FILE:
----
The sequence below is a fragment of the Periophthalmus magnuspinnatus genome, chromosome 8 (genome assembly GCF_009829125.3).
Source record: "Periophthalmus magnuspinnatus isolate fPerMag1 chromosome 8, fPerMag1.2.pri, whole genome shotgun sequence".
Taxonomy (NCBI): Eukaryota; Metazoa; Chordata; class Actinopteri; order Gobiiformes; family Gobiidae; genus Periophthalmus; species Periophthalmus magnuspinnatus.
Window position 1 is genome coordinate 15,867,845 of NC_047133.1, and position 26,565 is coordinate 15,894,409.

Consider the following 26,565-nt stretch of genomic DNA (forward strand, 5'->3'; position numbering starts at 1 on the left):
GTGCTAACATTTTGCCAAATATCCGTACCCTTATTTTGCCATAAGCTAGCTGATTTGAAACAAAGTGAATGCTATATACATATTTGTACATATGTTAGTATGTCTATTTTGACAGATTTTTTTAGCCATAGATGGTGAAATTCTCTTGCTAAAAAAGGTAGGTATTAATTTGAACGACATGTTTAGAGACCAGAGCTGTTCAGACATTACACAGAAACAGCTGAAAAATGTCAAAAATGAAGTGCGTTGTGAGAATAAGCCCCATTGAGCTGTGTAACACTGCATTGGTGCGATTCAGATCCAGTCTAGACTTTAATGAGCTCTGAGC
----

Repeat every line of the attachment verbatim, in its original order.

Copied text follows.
The sequence below is a fragment of the Periophthalmus magnuspinnatus genome, chromosome 8 (genome assembly GCF_009829125.3).
Source record: "Periophthalmus magnuspinnatus isolate fPerMag1 chromosome 8, fPerMag1.2.pri, whole genome shotgun sequence".
Taxonomy (NCBI): Eukaryota; Metazoa; Chordata; class Actinopteri; order Gobiiformes; family Gobiidae; genus Periophthalmus; species Periophthalmus magnuspinnatus.
Window position 1 is genome coordinate 15,867,845 of NC_047133.1, and position 26,565 is coordinate 15,894,409.

Consider the following 26,565-nt stretch of genomic DNA (forward strand, 5'->3'; position numbering starts at 1 on the left):
GTGCTAACATTTTGCCAAATATCCGTACCCTTATTTTGCCATAAGCTAGCTGATTTGAAACAAAGTGAATGCTATATACATATTTGTACATATGTTAGTATGTCTATTTTGACAGATTTTTTTAGCCATAGATGGTGAAATTCTCTTGCTAAAAAAGGTAGGTATTAATTTGAACGACATGTTTAGAGACCAGAGCTGTTCAGACATTACACAGAAACAGCTGAAAAATGTCAAAAATGAAGTGCGTTGTGAGAATAAGCCCCATTGAGCTGTGTAACACTGCATTGGTGCGATTCAGATCCAGTCTAGACTTTAATGAGCTCTGAGC